1/32 Arado Ar196 Canopy (for Revell kit) Alley Cat Catalogue # AC32091C £12.99 from A2Zee Models Revell's Ar196 floatplane is an excellent kit in every respect: accurate in outline and dimensions; great detail; fantastic value. Excellent in every respect, apart from the clear parts, and in particular the slab-sided main framework (rather than the windscreen area). The fault is not one of detail or dimension, but one of frustrating parts breakdown. The canopy is quite large, even for a relatively small plane, and Revell must have thought it too difficult to mould the sides and top as an all in one clear part. The result is a fairly logical breakdown into two side panels and a roof one, but they are joined by small tabs on the mating edges. Once put together, the tabs are very visible. Revell parts: sharp and super clear, but.... ...annoying tabs will show up once put together I bought my Ar196 kt a while ago, knowing already the issue with the clear parts, but I confess I had not actually examined the kit's contents. So, on receiving the sample from A2Zee, I thought I had best make the comparison: the Revell parts are wonderfully clear and definition is super sharp, but...but...those tabs! After only a few seconds glance I could see the potential problem, and also the solution (albeit to late): why didn't Revell provide the same parts breakdown, but just without the tabs, and give us a jig or solid frame template for the canopy, and then we just glue the edges accordingly? Well, they didn't. So, Alley Cat to the rescue... Mask set - a bit curly! Nice and simple - three clear resin parts replace nine or so plastic ones The set comprises three replacement clear parts, and a set of canopy masks. Whereas the kit parts look like something from a well-known Nordic store that has managed to convince people that flat-pack is cool, the entire 'glass house' from Alley Cat comprises just three parts. They are cast in clear resin, and each attached to their respective casting block by a thinner fillet of material. I lined up the Alley Cat parts against the kit parts, and also sections of the fuselage, and think the fit should be spot on. No annoying tabs, so all good. I will point out that the clear resin is not as super sparkly clear as the kit parts. The detail is good, but not as sharp as the kit parts. Having said that, the pictures you see are quite literally straight from the box they came in, and not cleaned up or polished at all. I will definitely use these parts, but will give them a good clean in mild detergent (washing up liquid) first, and then probably use a very fine grade polishing cloth. That and a dip in Future / Klear etc and I think they will be good to go. Alley Cat parts: no tabs, good casting The masks are a nice touch - I was not expecting them. The box means that the sheet arrives curled up which is a bit annoying. But in the time you are waiting for your Future to dry, put the mask under a heavy book etc and it should come out nice and flat. The masks themselves look to be the sort that Montex make for canopies: great for flat parts, not so great when faced with curves - so basically perfect for the Ar196. A word about price: spending 50% of what you shelled out for the kit on three small resin parts seems harsh, but the kit is extremely cheap. I also don't think that trying to amend the kit parts is a viable option for most modellers. And you also get a canopy mask, which some manufacturers would charge you nearly £10 for anyway. So all in all, I think the price is fair enough. Conclusion Excellent replacement for problem part of an otherwise superb kit. Could be cast a little clearer, but should clean up fine. I will definitely use this set. Recommended With thanks to A2Zee for the review sample. To purchas directly, click THIS link. Nicholas Mayhew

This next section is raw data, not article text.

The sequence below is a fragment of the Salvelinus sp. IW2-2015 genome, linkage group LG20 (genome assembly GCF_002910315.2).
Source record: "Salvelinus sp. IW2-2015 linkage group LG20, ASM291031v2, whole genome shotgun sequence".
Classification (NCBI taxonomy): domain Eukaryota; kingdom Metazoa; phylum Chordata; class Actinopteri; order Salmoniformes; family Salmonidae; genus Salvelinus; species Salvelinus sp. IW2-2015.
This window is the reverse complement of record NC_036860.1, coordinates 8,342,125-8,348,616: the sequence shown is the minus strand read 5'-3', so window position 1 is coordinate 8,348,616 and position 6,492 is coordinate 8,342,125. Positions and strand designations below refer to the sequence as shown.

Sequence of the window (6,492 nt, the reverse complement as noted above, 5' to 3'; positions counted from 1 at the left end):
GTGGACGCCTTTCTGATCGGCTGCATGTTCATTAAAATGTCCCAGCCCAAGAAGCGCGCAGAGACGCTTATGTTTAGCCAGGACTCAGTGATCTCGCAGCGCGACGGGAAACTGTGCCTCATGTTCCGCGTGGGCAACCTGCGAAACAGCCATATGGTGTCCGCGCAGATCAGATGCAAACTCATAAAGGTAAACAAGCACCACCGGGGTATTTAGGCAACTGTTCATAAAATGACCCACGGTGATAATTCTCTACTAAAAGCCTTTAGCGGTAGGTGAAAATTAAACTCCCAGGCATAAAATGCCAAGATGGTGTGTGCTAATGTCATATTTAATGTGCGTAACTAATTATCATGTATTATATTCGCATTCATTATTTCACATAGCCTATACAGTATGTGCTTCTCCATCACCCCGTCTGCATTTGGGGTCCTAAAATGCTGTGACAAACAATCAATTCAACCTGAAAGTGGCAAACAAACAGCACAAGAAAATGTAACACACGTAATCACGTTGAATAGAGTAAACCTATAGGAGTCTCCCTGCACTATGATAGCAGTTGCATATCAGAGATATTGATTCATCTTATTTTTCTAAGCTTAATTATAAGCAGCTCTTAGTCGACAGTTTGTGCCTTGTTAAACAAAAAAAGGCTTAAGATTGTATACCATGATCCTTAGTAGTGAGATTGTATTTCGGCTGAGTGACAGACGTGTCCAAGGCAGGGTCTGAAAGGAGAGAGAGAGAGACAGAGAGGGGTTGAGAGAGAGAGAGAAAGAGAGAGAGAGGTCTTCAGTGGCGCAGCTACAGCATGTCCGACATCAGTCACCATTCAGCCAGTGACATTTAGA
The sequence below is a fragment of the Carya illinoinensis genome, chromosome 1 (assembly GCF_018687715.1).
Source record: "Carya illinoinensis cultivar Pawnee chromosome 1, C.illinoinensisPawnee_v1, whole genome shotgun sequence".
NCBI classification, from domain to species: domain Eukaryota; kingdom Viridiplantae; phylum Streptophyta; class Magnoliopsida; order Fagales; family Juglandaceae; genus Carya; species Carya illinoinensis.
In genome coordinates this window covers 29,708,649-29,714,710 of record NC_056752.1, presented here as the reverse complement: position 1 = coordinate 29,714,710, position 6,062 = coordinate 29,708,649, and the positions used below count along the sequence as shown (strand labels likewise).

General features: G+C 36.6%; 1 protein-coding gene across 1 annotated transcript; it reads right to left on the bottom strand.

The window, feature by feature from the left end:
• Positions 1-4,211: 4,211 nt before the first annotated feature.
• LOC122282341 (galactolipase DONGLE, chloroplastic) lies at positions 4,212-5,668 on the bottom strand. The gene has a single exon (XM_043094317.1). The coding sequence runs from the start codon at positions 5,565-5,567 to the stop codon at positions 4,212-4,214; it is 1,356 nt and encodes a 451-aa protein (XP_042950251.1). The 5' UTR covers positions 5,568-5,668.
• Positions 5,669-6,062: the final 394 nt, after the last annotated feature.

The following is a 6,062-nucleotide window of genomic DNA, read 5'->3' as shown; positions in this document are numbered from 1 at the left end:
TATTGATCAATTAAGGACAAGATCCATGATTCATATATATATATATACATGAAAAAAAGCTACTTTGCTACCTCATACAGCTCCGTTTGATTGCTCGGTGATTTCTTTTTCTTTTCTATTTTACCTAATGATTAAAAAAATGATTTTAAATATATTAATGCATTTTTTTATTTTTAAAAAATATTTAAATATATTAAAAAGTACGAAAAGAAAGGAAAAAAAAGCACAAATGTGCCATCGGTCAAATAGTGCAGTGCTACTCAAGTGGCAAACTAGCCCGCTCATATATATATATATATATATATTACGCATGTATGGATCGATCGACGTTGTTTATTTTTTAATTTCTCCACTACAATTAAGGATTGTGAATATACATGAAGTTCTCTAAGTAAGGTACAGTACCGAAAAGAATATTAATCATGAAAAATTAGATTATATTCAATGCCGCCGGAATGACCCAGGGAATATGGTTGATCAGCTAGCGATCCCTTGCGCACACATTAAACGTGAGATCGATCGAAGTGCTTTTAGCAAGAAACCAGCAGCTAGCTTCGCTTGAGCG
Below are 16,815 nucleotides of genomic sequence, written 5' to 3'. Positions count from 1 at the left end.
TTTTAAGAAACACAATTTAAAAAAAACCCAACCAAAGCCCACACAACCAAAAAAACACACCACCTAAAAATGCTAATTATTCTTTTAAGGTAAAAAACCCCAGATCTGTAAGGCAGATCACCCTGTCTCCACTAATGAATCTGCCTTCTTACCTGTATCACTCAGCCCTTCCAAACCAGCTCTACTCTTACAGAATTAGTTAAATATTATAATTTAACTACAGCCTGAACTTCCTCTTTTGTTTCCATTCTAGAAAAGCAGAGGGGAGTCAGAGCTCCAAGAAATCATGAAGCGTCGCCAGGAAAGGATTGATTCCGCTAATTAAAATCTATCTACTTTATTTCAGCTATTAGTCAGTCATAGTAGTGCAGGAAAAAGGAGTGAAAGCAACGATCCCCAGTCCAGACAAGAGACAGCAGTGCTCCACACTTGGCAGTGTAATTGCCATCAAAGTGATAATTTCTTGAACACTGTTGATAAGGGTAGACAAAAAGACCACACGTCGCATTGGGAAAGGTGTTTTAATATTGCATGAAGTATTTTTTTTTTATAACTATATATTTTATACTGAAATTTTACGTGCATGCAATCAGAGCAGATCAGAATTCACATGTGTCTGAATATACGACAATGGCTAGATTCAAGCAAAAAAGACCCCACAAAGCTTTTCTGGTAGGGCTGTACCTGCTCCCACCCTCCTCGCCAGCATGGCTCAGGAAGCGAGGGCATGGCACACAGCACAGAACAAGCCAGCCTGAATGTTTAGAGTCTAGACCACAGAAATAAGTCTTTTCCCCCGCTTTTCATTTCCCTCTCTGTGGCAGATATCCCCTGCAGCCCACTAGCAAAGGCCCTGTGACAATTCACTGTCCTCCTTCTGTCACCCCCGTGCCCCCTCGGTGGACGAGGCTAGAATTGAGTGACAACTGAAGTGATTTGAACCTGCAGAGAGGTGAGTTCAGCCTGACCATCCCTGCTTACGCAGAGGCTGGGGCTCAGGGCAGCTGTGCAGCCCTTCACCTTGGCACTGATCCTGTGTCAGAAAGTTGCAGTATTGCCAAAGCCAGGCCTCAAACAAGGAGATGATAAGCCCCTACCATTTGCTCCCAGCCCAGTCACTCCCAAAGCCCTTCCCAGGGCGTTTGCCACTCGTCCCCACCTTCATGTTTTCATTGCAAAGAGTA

1:32 Bristol M1.C Alley Cat Catalogue # ACRK32-10 Available from A2Zee Models for £59.00 The Bristol M1.C Scout was developed as a private venture due to the establishment's deep-seated mistrust of monoplane aircraft. The Fokker Scourge of 1915 must've been easily forgotten in that respect. The performance of the 110hp Clerget powered M1 Scout was also proven during its maiden flight in 1916, and in subsequent test flying. Despite the very promising performance exhibited during flight trials, a number of problems were encountered. A lack of good downward vision due to the wing arrangement, proved a hindrance, and also a lack of good forward vision. Whilst the latter problem was one that couldn't readily be fixed, the wings were redesigned with open panels at the root to allow downward vision. Another more fatal flaw which hindered serious mass production of the M1 was its high landing speed, thought to be unsuitable for forward airstrips in Western Europe. The final production run of the M1, including the main M1.C variant, was only 130 aircraft, mostly operated by training units, or in the Middle East. Armed versions carried a single .303 Vickers MG. Being a recent convert to WW1 modelling, the models I've reviewed or built have fallen into either the angular or graceful category. Perhaps a combination of the two. The Bristol M1.C is an oddity. Whilst not angular, it certainly doesn't look too graceful, despite the very bird-like wings and tapered, streamlined fuselage. The almost bull-nosed spinner, while aiding that streamlining, does look rather awkward. Still, what a hugely unusual subject for a resin model kit, and certainly one which I look forward to building soon after this review. Let's look further into this release. Alley Cat's Bristol M1.C is packaged in a very sturdy top opening corrugated box, adorned with a lid label depicting one of the SEVEN schemes applicable for this release. Inside the box there are three bags of resin components, and one which contains various rods, wire, photo etch fret, and a cast white metal undercarriage and tail skid. Whilst the majority of the smaller parts, including the cockpit walls, engine and internals are packaged loose into one bag, the hefty single piece fuselage and wings are supplied in a single bag, strategically stapled to stop the fuselage from rolling around with the wings. The tail plane parts, ailerons, cowl and spinner etc are packaged into the last rest zip-lock bag. In the bottom of the box lie 3 instruction sheets and a single sheet of decals. The model kit itself comprises of SEVENTY-THREE parts, superbly cast in light grey resin; a single clear resin part for the M1.C's windshield, and the white metal undercarriage is supplemented by a brass rod for the axle. As resin models tend to be heavier than injection plastic ones, the all metal undercarriage is a well thought out and welcome addition. A number of resin parts are supplied as options in this kit; both as simple choices, but also for the sake of the different machine configurations which the schemes depict. Two seat options are included. One of these has a set of cast lap belts which look excellent by any standard. The other seat is bare, allowing the modeller to choose his/her own belt solution. As the M1.C can be built as an unarmed trainer, as well as an armed fighting scout, two coamings are included for the upper, forward fuselage. This thoughtful addition means that you don't have to start cutting out and modifying a stock piece in order to fit the Vickers MG. The trainer version also has the optional clear resin windscreen, whilst the Vickers MG consists of a finely detailed main gun part with open muzzle, an ammunition feed and cartridge chute part, and a padded face guard to the rear. The most obvious part when you open the box is that single piece, streamlined, tubular fuselage. This really is a wonderful piece of casting, with hardly a blemish anywhere. A few tiny bubbles reside on the underside of the front section, but they certainly aren't anything to worry about whatsoever. This relatively heavy resin part is supplied with the forward upper cockpit section faired over with a web of resin that needs to be removed. Internally, the side walls of the tube cleanly depict the fabric and frame construction of the real thing, with a recessed slot into which to insert the completed cockpit assembly. Externally, the fuselage detail is superbly rendered, with an accurate depiction of taught, doped linen shrunken over the wooden framework, subtle laced areas, neatly scribed access plates, and very fine rigging attachment points. The tail plane is attached to the fuselage by means of pips which neatly allow a trouble free fitting. This is proven by dry fitting these assemblies. The Clerget engine is supplied as a centre crankcase with nine separate cylinders, supplied over 2 casting blocks, with a spare cylinder as default. There is a slight seam on some cylinders, but again, nothing to be concerned about, and the rocker head detail is very good, with clean connection points for the induction pipes, also supplied as separate parts, with spares too. Refreshingly, the styrene rod required for the pushrods is also included. So many resin kits require you supply your own rod etc, assuming you already have a stash of it. Of course, all this beautiful resin engine will be mostly concealed within the large cowl, and shrouded by the trademark spinner of the 'Bullet'. The cowl comes attached to a shallow casting block that sits neatly within the front of the fuselage. Just check this for fouling the internal cockpit tub. Even though the block is designed to be removed, if you can come to a compromise against the internal tub, then the casting block is a great alignment tool. The prop and spinner and cast as a single part, with the internal prop hub being separate, and connected to the internal spinner portion of the prop. This aligns simply in between pips within the spinner. The cockpit tub itself is superb, and has plenty enough detail to keep the best of us happy. Comprising of the single piece resin side frame, cockpit floor, and a number of cross brace parts, the finished 'box' assembly slips into those recesses within the fuselage tube. Cockpit internals consist of a control stick with integral torsion tube, rudder foot bar, fuel tank and a side console instrument panel. Whilst the instrument locations are excellent, no decals are supplied to detail this area. For a perfect solution, take a look at the WW1 instrument sheets available from Airscale. This is what I will be using for this build. All the interior requires to finish it off is perhaps a little plumbing. This area is a small project within the kit itself, and as there is no upper wing to hide the cockpit opening, make sure you do a good job here! The shoulder mounted wings are cast as single pieces, with just the ailerons needing to be added. A little clean-up will be required in the downward view apertures, and also the pouring stubs need to be removed from the aileron area. This is places here so as not to foul any exterior detail on the wing. Two pips are cast at the fuselage juncture, in order to facilitate perfect mating and location. Wing surface detail is excellent with more subtle rib and leading edge strip detail, as well as a number of small access ports (aileron pulley access). The rigging points are cast as small hollows into which a rigging cap is inserted over a photo etch plate. Full instructions are given for rigging and with there not being too much work involved, it all seems quite easy. Of course, there are also the control surface photo etch horns which will require a cable adding to the various location points on the fuselage and wing etc. The upper wing rigging lines are tethered to a cabane strut pylon which sits atop the gun platform. The instructions say you must drill a hole in the upper pylon so that the wires may be joined. I would need to check my sources, but presume you may need some sort of sleeving or turnbuckle arrangement for this The horizontal tail plane and elevators are cast as four separate parts. The detail across them is again superbly rendered, and I would look at using some wire to pin the various control surfaces to the airframe, instead of relying on a simple butt-joint. This applies to the rudder and vertical tail plane too. The trainer version windscreen is cast onto a small block which should be easy to remove. Clarity of the part is excellent, but as is normal for me, a quick dip into Klear should improve this even further. Generally speaking, the overall quality of the resin is excellent. There are a few pin-hole bubbles which will require a small drill bit to open and then be filled, but on the whole, this is probably one of the best cast resin kits I've seen in a long while, and those miniscule imperfections won't take long to eradicate. A number of structural elements for the interior, such as spacer beams and side walls, as cast flat onto a casting block 'bed'. There is a resin dead-space below this meaning that a few minutes careful cutting with a razor saw will be enough to free these ready for clean-up. With the exception of the fuselage, whose casting core is deep within the tube itself, the remainer of the parts are secured to either casting blocks, or will simply require casting tabs removing. In all, there's nothing here which looks tricky at all. A single etch metal fret contains the control surface horns, complete with their cable attachment holes, and also the rigging point stiffening plates. The white metal undercarriage parts are cleanly cast with as good a surface as you should expect to find, and very little clean-up will be required. The triple axel is supplied as brass lengths, and are easy to insert into the pre-cast strut holes. Alley Cat produce some superbly illustrated instructions, and this kit is no exception. The Bristol M1.C is quite a straightforward model to build and a single sheet shows all aspects of construction as exploded line drawings, with clear annotation. Rigging is shown, as are smaller exploded drawings of the engine and cockpit assemblies. A double sided, colour printed sheet illustrates the SEVEN schemes which are provided. These vary from simple PC12 schemes to some quite startling schemes which were applied to personal mounts/trainers. The schemes included are: Bristol M1.C, No.72 Squadron Bristol M1.C, C4921, No.150 Squadron, Salonika, 1918 Bristol M1.C, C4907, flown by Lt. Hamilton, No.150 Squadron, Amberkoj, Macedonia Bristol M1.C, C4960, No.1 School of Aerial Fighting, Ayr, April 1918 Bristol M1.C, C5019, unarmed trainer. Bristol M1.C, C5001/83, No.4 Auxiliary School of Aerial Gunnery, Waddon, July 1919 Bristol M1.C, C4940, Turnberry A single decal sheet is included which carries both national and serial markings for each aircraft, plus the occasional motif. The decals are nice and thin and carrier film is minimal. Whilst everything is in perfect register, the blue colour doesn't seem as solid as it should be. This not be the case when applied, but I think for my build, I will be using masks for painting all markings. Some spare decal section colours are provided just in case you have a mishap. Roundels are printed with separate red centre spots. So what do we think? In all, this is a great kit, and one which doesn't cost the earth either. The fine mastering and excellent engineering of the pattern maker is evident throughout the kit, and Alley Cat's casting quality is every bit as good as we have come to expect from them. The Bristol M1.C is a fairly simple model to build, and would be an excellent introduction for an experienced modeller to chance their hand at their first all-resin kit. For an experienced resin modeller, then the sky really is the limit with this unusual and strangely attractive machine. I just hope we see more like this from Alley Cat. Very highly recommended. Our sincere thanks to A2Zee Models for the review sample. To purchase directly, click THIS link. James H